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Home No. 32: How to Solve Problem of Animal That's Aggressive Toward Post-Doc?

Nov 22

No. 32: How to Solve Problem of Animal That's Aggressive Toward Post-Doc?

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How to Solve Problem of Animal That's Aggressive Toward Post-Doc?

Reader Question: I have a talented post-doc on my team who has been scratched repeatedly when she removes and replaces a subject cat from its cage. Even though she has daily interaction with the animal, it becomes aggressive with her. I don't want to ask other team members to assist; they have their own work, and a scheduling problem would result. In any case, I’d rather just solve the problem. How can I help my post-doc and keep my research on track?

Expert Comments:

It may not be possible in every lab, but one simple solution is to let the animal leave the cage on its own.

A second possibility, if it won't compromise your study, is to replace the aggressive animal. I once had to replace a rat that inexplicably became belligerent with one of my students, even though she was well-trained and accepted by the other animals.

Your cat might be making a kind of Pavlovian response. Perhaps the post-doc took some positive action in the past but discontinued it. She could now resume that or give another reward or perk when she passes the cage and reinforce it during more frequent visits.

Yet another possibility is that it's simply the post-doc's appearance, a perfume she uses, or an action she takes that is an unconditioned aversive. Enlist the help of a good animal behaviorist, who may help you discover the aversive and change it.

Finally, it could be something purely physical. The animal could have a benign adhesion in its stomach or elsewhere, and pressure to it might be painful. Therefore the post-doc might try altering her methods of handling.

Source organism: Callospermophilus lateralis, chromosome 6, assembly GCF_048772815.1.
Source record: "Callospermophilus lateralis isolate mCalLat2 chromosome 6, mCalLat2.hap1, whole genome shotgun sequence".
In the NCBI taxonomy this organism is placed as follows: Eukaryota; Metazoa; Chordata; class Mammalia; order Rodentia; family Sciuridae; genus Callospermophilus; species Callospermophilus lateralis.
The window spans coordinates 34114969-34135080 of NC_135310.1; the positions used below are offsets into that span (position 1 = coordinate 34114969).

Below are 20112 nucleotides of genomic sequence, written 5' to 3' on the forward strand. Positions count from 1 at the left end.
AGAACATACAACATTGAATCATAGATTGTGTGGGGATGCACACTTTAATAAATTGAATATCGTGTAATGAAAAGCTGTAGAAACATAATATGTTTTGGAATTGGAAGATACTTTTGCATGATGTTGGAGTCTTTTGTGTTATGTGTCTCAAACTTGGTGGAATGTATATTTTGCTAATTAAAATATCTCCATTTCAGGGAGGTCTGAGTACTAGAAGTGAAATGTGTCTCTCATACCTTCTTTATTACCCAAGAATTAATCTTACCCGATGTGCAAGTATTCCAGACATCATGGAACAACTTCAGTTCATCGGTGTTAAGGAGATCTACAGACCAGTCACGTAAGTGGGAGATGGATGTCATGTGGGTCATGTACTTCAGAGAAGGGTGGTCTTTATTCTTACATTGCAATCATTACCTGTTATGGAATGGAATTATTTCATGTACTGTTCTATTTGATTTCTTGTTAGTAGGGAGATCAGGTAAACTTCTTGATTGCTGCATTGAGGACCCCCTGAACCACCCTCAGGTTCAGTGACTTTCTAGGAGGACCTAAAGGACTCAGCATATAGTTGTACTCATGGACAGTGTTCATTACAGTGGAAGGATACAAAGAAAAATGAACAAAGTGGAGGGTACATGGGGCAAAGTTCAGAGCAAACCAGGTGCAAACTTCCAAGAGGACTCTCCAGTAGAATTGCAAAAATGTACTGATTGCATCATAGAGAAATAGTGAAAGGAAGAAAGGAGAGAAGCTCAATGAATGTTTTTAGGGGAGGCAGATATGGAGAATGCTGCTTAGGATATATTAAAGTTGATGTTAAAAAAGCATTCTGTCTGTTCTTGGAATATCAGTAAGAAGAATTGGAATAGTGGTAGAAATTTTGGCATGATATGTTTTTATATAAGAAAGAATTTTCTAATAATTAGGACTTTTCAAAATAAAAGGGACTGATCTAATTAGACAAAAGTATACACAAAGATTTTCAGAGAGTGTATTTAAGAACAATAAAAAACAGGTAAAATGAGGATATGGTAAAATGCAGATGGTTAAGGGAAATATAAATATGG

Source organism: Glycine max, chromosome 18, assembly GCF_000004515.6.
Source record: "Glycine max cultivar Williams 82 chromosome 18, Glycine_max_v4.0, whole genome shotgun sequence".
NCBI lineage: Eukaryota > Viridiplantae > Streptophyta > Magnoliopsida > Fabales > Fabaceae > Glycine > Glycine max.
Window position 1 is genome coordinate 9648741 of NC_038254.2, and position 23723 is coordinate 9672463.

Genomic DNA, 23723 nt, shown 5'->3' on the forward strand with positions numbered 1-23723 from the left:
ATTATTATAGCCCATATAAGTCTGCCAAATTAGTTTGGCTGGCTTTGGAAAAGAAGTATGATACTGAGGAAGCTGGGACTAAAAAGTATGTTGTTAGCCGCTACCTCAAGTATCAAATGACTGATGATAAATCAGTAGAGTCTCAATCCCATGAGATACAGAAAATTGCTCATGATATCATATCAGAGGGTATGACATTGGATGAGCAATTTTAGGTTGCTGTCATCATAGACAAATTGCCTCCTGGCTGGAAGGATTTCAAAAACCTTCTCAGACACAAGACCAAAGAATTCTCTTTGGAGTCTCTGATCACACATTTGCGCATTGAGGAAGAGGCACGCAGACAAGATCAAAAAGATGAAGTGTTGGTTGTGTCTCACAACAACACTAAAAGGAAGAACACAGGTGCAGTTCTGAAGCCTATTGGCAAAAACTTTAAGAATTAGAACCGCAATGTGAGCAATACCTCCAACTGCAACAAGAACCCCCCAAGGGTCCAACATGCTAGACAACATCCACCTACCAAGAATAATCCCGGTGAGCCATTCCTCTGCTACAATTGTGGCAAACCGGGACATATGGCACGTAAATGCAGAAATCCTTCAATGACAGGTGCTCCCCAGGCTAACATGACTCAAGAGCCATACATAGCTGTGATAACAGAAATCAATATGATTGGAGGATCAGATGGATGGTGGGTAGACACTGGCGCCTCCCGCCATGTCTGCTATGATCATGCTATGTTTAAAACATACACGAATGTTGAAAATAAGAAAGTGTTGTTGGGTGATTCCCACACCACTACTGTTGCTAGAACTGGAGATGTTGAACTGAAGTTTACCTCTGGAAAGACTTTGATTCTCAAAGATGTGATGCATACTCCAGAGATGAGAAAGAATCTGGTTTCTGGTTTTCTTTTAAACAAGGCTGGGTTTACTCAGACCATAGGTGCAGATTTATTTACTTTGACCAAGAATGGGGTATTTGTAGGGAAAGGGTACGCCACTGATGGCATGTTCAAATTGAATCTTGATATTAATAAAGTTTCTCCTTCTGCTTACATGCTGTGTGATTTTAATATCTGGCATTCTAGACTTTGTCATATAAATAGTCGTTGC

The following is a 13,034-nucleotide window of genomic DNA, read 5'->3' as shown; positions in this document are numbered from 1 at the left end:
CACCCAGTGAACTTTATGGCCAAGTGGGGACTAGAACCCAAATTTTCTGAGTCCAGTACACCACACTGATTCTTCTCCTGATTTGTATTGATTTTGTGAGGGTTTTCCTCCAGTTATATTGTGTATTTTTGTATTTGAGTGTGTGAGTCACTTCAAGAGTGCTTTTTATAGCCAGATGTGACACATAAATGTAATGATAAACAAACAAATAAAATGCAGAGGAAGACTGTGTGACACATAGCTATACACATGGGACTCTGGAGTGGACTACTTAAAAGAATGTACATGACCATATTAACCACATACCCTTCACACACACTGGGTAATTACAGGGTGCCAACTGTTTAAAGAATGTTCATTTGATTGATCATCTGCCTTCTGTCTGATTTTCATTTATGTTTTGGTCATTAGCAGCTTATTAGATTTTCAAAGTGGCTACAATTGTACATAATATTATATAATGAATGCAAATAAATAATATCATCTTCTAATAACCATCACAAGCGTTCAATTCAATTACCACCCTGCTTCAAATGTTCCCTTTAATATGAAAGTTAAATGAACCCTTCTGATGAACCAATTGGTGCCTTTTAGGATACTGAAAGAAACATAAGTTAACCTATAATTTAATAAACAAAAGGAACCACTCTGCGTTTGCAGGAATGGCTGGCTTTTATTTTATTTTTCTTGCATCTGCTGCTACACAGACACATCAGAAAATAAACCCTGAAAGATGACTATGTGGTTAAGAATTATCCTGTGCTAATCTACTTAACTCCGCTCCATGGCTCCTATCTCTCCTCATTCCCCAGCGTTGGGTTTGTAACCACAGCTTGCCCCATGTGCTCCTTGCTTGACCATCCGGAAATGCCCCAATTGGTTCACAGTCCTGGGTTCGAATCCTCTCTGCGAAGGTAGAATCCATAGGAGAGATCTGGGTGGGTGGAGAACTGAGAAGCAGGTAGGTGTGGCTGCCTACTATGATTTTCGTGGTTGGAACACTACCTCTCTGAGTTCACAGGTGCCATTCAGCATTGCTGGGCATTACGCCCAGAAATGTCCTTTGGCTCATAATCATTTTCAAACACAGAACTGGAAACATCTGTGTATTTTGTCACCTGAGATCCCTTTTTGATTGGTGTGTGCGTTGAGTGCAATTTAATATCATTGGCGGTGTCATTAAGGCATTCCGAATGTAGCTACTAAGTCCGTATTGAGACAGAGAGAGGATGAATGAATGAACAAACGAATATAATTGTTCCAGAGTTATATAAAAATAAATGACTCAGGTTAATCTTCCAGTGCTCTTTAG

We sometimes forget how individual animals are. For example, we have 100 cats that can be trained with sweetened condensed milk, but one doesn't like the milk and can't be trained.

In most cases, if you are willing to make a careful analysis, taking steps like those described above, you will find your solution.

Expert comments by Emily Patterson-Kane, PhD, animal-welfare scientist in the Animal Welfare Division of the American Veterinary Medical Association. She has conducted animal-enrichment research with several species.

Like this article? Get more in your FREE issue of Laboratory Animal Welfare Compliance.

Comments (3)
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written by ML Erskine, November 23, 2010
our lab has experienced this more than once. usually we just replace the animal if we can. but sometimes you need to keep it in. in that case, we try to get another person to handle the animal. but some of these suggestions are good, too. i'm sure we'll try some of them.
written by Victoria L Voith, December 02, 2010
A competent animal behaviorist could be very helpful. Be aware that the term "animal behaviorist" is not a licensed term. Anyone can call themselves an animal behaviorist - and do. There are two bodies of well educated professionals that have criteria for credentialing and recongnition. The American College of Veterinary Behaviorists that recognizes Diplomates and The Animal Behavior Society that recognizes Certified Applied Animal Behaviorists. Information about both of these organizations can be found on line.
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